An ambitious "30 by 30" goal - to produce 30 per cent of Singapore's nutritional needs locally by 2030 - was announced in Parliament last week. Given that Singapore imports more than 90 per cent of its food now, some citizens might greet with a degree of scepticism the prospect that almost one-third of the food that the country needs can be home-grown in just over a decade. Also, in the mental geography of many, Singapore is an industrialised nation which left behind its agricultural past because of a practical decision taken decades ago to put scarce land to best economic use. While that decision made sense in its time, the circumstances have changed not only for Singapore but also for the world at large.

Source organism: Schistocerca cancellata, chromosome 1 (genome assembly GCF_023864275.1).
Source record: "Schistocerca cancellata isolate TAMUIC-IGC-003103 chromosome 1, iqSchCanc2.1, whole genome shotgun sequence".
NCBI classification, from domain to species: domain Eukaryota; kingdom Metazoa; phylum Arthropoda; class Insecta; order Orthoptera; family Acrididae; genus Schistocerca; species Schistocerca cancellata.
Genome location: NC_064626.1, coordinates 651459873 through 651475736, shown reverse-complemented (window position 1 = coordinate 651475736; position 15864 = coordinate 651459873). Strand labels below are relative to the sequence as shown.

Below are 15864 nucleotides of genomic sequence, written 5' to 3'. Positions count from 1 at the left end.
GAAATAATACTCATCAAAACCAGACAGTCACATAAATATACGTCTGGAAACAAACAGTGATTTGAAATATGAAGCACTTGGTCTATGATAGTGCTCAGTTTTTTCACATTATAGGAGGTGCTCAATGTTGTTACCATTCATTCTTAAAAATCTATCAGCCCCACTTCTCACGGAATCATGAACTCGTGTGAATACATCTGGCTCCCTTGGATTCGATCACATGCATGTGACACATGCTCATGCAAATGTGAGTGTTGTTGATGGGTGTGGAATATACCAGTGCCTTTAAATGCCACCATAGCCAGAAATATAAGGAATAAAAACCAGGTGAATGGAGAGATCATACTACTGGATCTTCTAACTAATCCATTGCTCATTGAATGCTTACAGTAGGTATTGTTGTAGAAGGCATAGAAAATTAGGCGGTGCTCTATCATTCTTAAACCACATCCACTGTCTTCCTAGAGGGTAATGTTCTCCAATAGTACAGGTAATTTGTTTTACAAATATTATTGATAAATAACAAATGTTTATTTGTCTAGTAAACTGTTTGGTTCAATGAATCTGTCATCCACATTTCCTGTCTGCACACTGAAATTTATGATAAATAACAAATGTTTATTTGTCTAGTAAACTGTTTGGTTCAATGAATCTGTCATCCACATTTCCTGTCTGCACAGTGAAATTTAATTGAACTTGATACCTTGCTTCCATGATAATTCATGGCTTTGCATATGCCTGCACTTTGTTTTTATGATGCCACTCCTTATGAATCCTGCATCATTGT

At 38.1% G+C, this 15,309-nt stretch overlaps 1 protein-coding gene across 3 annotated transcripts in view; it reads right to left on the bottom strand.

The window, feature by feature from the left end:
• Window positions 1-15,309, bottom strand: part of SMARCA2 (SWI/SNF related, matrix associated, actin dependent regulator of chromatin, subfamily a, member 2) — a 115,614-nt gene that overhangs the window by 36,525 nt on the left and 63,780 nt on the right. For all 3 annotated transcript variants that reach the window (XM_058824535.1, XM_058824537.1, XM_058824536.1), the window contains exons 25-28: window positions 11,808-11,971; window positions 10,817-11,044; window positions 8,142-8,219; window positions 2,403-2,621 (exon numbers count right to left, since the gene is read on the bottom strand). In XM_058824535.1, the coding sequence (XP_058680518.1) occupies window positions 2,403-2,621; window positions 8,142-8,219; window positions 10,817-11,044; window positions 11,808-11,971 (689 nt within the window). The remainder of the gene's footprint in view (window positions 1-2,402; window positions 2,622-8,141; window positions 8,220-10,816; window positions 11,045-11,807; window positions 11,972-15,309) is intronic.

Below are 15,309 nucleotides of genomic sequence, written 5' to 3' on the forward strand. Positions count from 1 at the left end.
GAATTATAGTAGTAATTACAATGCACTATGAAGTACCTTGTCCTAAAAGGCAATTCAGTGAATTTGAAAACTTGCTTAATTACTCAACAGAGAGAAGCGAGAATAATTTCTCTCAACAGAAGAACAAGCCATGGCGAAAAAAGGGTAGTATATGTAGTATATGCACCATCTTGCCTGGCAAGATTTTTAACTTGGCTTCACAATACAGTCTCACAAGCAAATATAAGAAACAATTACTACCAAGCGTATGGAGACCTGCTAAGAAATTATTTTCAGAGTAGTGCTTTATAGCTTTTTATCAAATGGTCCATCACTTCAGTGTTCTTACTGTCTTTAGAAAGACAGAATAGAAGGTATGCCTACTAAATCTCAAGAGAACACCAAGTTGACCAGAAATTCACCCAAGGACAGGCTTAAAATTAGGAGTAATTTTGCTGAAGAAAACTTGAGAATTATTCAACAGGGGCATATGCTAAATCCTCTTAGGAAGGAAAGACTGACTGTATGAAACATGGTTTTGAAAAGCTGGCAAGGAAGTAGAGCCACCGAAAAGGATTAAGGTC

The crux of the issue was encapsulated in the Global Food Security Index released last year. It found that Singapore is top in the world when it comes to ensuring that its citizens have access to safe and nutritious food at affordable prices in the short and long term. But given that Singapore imports most of its food, climate change, conflict, trade disruptions and the like could disrupt its food security by affecting other food-producing countries. Singapore's high score was due largely to its being a high-income economy and one with the lowest tariffs on agricultural imports among countries in the index. However, Singapore is vulnerable to climate changes, such as a rise in temperature, drought and flooding.